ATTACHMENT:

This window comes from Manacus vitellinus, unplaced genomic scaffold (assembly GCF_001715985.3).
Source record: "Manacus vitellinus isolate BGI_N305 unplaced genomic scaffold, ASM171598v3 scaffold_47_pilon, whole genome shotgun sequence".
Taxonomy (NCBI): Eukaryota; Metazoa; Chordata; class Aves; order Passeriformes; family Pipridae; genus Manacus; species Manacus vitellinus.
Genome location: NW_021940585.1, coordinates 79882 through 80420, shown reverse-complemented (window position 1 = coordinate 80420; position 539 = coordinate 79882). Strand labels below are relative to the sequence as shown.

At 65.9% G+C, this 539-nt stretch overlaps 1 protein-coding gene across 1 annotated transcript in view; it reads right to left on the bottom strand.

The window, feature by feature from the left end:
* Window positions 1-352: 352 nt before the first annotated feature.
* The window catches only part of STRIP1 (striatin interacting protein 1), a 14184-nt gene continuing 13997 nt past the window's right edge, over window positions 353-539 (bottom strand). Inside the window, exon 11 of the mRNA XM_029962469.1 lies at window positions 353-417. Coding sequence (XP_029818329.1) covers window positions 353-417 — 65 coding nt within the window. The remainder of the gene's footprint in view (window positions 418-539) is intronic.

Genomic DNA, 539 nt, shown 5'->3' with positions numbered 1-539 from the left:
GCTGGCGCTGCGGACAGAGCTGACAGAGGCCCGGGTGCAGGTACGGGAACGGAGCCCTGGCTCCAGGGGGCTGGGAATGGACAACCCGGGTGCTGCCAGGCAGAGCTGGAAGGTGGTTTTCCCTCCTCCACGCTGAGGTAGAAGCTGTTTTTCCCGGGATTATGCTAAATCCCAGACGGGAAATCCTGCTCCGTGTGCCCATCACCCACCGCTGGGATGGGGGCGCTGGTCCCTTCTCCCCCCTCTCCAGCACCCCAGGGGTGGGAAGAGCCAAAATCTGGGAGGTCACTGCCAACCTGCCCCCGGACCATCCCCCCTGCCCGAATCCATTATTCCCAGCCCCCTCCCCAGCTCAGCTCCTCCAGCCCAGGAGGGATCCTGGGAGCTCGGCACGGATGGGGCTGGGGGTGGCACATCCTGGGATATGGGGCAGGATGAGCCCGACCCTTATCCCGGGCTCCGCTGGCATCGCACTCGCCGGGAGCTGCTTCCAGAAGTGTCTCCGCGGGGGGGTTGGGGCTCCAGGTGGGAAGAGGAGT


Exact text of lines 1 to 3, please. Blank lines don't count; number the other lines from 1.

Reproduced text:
This window comes from Manacus vitellinus, unplaced genomic scaffold (assembly GCF_001715985.3).
Source record: "Manacus vitellinus isolate BGI_N305 unplaced genomic scaffold, ASM171598v3 scaffold_47_pilon, whole genome shotgun sequence".
Taxonomy (NCBI): Eukaryota; Metazoa; Chordata; class Aves; order Passeriformes; family Pipridae; genus Manacus; species Manacus vitellinus.